• SOCIAL STUDIES GRADE 2
    What children will study this yearstudents with coordinate grid

    The second grade social studies program is hands-on and content- rich. During the school year, children learn how people live together in communities. Topics include:

    • Citizenship: Rules, rights and responsibilities in our community. Economics: Thoughtful decision-makers.
    • History: Dakota and Anishinaabe people.
    • Geography: Human interaction with the environment.
    • Geography skills: Read and create maps, use globes and locate physical features.
    Program and Grade Level Understandings
    Anoka-Hennepin Program Understandings articulate what students should understand and be able to do when they leave the K-12 program in Anoka-Hennepin. The grade level understandings demonstrate what students should understand and be able to do when they leave each grade level. The grade level understandings increase in complexity as students progress through the K-12 program.

    Curriculinks- online activities


    Grade 2 Social Studies Units:
    Unit: Citizenship Rules, Rights, and Responsibilities: This unit examines how rules, rights and responsibilities support communities. Students will learn that different communities create different sets of rules depending on their needs. Students will explain the importance of constitutions. Students will demonstrate voting skills, identify rules that keep a voting process fair, and explain why voting is important.  Students will also learn about Citizenship/Constitution Day.

    What families can do at home to help:

    • Discuss the roles of each family member. Discuss the roles of school staff. How are they the same? How are they different?
    • Discuss rules at home and rules at school. How are they different? How are they the same?
    • Discuss what your family could do to make your home or community a better place to live.

    Curriculum Information for Families- Academic Standards, what students should know and be able to do, and vocabulary.


    Unit: History: Dakota and Anishinaabe:This unit examines history“ through the lenses of the Dakota and Anishinaabe peoples. Students will learn about daily life for Minnesota Dakota and Anishinaabe peoples in different times, including before European contact and today. Students will learn how the culture of a community reflects the history, daily life or beliefs of its people. Students will use historical records and artifacts to describe how people’s lives have changed over time. Students will use the seasons to measure the passing of time and discover how each season influences the interactions of Anishinaabe community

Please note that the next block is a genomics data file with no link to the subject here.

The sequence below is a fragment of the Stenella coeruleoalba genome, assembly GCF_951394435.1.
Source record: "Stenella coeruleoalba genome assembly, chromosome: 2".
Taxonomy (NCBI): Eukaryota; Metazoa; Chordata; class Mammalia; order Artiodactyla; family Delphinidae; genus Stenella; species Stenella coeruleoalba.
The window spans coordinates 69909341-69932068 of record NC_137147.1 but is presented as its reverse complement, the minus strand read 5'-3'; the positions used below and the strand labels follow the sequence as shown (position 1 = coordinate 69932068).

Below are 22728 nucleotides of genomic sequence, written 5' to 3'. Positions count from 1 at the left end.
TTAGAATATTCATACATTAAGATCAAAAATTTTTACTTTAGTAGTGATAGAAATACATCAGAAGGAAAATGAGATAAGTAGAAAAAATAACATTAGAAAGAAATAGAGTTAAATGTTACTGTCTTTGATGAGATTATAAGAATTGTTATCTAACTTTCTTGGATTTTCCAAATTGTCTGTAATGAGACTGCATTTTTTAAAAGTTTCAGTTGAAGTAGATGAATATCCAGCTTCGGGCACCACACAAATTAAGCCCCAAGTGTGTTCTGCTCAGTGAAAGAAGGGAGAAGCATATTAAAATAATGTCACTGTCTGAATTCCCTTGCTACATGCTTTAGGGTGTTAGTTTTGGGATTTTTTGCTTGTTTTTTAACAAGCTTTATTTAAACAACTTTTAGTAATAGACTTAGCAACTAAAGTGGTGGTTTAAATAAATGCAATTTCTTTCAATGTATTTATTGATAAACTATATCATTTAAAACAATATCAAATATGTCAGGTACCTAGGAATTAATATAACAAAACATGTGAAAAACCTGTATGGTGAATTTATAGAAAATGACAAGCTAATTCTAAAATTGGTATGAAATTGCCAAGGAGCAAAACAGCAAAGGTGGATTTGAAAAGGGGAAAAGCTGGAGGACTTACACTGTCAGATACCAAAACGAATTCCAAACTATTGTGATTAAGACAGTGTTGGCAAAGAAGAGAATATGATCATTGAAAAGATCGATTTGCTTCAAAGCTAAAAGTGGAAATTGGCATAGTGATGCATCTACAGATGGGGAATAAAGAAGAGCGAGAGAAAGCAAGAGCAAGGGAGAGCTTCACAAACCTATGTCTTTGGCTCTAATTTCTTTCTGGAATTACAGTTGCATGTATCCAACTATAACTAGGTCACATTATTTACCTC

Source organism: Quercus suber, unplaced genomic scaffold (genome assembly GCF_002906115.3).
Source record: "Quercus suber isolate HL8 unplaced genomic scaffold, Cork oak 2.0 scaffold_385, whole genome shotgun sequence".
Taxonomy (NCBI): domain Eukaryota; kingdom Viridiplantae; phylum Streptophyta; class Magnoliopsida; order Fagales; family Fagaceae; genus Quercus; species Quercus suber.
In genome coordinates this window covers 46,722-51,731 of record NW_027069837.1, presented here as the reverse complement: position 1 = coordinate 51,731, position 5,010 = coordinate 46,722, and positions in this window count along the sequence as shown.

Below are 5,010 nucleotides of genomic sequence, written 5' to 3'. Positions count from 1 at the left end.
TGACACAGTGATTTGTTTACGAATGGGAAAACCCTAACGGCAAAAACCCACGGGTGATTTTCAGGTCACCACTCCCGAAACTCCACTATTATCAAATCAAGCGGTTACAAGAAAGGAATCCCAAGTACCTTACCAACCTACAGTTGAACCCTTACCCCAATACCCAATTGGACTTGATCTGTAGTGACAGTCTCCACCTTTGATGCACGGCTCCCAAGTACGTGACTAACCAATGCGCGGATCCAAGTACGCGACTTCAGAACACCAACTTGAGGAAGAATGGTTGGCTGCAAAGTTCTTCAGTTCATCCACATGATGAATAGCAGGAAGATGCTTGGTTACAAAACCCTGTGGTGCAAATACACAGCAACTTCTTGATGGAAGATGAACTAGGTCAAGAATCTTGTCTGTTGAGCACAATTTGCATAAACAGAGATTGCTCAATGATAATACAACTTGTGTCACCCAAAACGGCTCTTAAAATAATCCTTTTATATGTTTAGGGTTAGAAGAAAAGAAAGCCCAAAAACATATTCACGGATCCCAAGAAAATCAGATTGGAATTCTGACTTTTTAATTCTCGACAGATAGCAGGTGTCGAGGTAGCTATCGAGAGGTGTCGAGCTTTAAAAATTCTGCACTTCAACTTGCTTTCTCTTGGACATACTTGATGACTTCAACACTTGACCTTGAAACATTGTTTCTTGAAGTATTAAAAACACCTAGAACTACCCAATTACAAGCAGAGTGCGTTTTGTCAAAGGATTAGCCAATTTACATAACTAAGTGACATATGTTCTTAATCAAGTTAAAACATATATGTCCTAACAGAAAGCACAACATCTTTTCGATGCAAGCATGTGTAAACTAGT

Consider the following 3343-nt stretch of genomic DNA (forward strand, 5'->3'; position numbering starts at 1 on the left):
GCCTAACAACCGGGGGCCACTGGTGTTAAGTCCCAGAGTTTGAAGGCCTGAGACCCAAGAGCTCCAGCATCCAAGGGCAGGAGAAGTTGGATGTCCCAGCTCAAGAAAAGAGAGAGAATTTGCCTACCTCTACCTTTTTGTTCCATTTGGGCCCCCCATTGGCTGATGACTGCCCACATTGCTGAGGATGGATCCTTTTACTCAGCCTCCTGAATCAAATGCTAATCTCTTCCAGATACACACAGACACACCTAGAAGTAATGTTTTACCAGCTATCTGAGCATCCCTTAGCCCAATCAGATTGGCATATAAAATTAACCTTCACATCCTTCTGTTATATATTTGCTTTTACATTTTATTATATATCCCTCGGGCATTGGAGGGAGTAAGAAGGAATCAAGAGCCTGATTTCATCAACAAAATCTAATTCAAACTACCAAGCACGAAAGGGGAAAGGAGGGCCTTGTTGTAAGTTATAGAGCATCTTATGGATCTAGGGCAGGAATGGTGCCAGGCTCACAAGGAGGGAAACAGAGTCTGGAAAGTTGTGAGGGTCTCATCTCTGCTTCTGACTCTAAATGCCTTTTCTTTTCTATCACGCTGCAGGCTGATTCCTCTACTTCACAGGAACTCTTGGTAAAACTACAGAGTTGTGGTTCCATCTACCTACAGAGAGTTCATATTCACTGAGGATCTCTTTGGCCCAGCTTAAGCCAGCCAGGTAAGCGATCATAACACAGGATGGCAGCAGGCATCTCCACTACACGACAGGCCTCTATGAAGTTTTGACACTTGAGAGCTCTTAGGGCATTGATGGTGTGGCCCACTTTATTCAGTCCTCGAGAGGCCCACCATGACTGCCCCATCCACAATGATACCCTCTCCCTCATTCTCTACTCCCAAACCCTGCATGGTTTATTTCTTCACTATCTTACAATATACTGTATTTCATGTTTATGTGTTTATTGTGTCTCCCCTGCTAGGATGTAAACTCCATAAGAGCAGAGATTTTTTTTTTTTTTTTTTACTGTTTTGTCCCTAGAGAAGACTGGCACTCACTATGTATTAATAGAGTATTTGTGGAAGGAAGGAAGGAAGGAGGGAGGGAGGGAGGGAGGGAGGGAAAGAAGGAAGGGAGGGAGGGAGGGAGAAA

What families can do at home to help:
    • Visit the library to learn more about the Dakota and Anishinaabe (Ojibwe) People.
    • Help children explore (make and eat) some of the foods that are important to the native people of Minnesota. Research recipes that use wild rice, corn, or real maple syrup.
    • Conduct online research to find activities sponsored by tribal groups that are native to Minnesota. Example: The Mille Lacs Indian Museum is a museum dedicated to the Mille Lacs Band of Ojibwe's history, culture, and contemporary life.

    Curriculum Information for Families- Academic Standards, what students should know and be able to do, and vocabulary.


    Unit: Economics Decision Making : This unit examines the study of economics. It includes understanding types of resources, recognizing money as an item of exchange, and making choices by examining trade-offs and opportunity costs.
    What families can do at home to help:

    Curriculum Information for FamiliesAcademic Standards, what students should know and be able to do, and vocabulary.


    Unit: Geography Understanding Maps and the Environment: In this unit, students will learn and understand why the world around them is important in their lives. Through experiences with maps and globes, students will identify and locate landforms and landmarks, answer questions about places, and think about the interactions between humans and the environment.
    What families can do at home to help:

    • Teach your child the home address.
    • Use a map (city map or draw your own) to locate home, school, place of worship, grocery store, etc.
    • Examine a Minnesota or USA map. Locate places your family has visited or would like to visit in the future.

    Curriculum Information for Families- Academic Standards, what students should know and be able to do, and vocabulary.